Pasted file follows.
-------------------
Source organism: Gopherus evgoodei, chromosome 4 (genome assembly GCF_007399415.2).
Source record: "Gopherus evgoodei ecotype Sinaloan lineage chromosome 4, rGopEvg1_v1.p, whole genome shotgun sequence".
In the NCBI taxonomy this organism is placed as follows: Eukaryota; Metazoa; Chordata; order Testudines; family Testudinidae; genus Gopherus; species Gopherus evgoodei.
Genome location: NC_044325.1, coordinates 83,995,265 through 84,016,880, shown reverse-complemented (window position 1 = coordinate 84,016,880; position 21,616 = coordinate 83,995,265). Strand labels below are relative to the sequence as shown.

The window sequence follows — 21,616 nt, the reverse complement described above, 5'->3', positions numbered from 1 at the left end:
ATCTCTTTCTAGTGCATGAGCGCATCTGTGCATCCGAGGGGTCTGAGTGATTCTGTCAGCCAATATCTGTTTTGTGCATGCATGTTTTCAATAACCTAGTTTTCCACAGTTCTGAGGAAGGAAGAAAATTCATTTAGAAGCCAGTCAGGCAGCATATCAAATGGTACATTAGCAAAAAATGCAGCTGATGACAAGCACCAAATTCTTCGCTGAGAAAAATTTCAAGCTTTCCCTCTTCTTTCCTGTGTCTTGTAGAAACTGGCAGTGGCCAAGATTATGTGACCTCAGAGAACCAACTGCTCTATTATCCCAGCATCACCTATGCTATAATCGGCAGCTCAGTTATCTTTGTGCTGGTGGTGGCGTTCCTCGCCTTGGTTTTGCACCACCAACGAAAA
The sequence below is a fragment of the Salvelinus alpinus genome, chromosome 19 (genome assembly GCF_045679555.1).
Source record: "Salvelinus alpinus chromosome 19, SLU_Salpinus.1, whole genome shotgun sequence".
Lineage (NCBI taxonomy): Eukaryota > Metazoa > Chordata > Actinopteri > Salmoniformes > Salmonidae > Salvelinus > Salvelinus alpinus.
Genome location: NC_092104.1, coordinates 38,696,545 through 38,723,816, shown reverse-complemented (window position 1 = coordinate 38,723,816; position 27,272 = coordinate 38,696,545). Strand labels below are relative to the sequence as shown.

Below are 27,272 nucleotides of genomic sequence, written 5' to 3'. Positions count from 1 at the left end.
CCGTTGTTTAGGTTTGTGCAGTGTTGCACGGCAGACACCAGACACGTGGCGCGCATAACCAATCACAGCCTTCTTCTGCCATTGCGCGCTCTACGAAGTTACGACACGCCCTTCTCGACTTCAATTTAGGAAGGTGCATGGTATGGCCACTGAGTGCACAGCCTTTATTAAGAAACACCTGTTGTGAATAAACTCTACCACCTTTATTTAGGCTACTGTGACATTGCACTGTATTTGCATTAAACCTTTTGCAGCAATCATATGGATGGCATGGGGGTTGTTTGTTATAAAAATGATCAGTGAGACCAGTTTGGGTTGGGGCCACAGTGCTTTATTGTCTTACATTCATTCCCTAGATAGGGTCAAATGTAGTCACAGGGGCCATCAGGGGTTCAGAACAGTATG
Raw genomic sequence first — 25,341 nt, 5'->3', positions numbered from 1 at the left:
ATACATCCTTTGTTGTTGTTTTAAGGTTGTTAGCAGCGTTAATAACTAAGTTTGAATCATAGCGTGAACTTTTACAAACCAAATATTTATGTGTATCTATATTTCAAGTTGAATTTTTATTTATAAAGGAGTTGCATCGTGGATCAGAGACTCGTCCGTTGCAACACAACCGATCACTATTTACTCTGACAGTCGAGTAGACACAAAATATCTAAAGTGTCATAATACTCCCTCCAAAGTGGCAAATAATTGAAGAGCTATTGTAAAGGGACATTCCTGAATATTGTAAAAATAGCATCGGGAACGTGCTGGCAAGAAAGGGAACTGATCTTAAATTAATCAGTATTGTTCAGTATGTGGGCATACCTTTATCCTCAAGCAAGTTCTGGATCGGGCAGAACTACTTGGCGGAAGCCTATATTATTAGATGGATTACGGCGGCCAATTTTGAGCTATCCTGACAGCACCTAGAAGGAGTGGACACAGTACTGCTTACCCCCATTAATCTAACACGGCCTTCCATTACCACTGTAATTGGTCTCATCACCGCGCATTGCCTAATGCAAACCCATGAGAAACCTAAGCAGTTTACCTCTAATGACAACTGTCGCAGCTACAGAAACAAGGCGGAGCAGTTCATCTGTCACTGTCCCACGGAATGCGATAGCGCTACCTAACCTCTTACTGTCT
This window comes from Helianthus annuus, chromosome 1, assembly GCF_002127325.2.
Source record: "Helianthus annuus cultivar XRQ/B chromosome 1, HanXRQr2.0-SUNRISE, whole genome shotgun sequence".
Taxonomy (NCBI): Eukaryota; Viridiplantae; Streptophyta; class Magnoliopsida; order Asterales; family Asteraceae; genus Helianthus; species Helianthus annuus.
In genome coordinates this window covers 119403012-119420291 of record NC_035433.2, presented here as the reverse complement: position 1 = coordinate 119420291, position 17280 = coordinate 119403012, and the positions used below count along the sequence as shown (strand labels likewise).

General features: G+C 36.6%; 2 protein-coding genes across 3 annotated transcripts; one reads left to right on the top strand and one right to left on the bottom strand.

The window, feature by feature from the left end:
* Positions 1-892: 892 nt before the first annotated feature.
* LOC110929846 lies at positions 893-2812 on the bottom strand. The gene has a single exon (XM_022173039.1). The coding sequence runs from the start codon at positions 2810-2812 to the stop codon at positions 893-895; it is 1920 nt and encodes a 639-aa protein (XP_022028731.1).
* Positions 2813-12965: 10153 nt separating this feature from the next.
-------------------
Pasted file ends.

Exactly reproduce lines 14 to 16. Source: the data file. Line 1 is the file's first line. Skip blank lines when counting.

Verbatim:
ATACATCCTTTGTTGTTGTTTTAAGGTTGTTAGCAGCGTTAATAACTAAGTTTGAATCATAGCGTGAACTTTTACAAACCAAATATTTATGTGTATCTATATTTCAAGTTGAATTTTTATTTATAAAGGAGTTGCATCGTGGATCAGAGACTCGTCCGTTGCAACACAACCGATCACTATTTACTCTGACAGTCGAGTAGACACAAAATATCTAAAGTGTCATAATACTCCCTCCAAAGTGGCAAATAATTGAAGAGCTATTGTAAAGGGACATTCCTGAATATTGTAAAAATAGCATCGGGAACGTGCTGGCAAGAAAGGGAACTGATCTTAAATTAATCAGTATTGTTCAGTATGTGGGCATACCTTTATCCTCAAGCAAGTTCTGGATCGGGCAGAACTACTTGGCGGAAGCCTATATTATTAGATGGATTACGGCGGCCAATTTTGAGCTATCCTGACAGCACCTAGAAGGAGTGGACACAGTACTGCTTACCCCCATTAATCTAACACGGCCTTCCATTACCACTGTAATTGGTCTCATCACCGCGCATTGCCTAATGCAAACCCATGAGAAACCTAAGCAGTTTACCTCTAATGACAACTGTCGCAGCTACAGAAACAAGGCGGAGCAGTTCATCTGTCACTGTCCCACGGAATGCGATAGCGCTACCTAACCTCTTACTGTCT
This window comes from Helianthus annuus, chromosome 1, assembly GCF_002127325.2.
Source record: "Helianthus annuus cultivar XRQ/B chromosome 1, HanXRQr2.0-SUNRISE, whole genome shotgun sequence".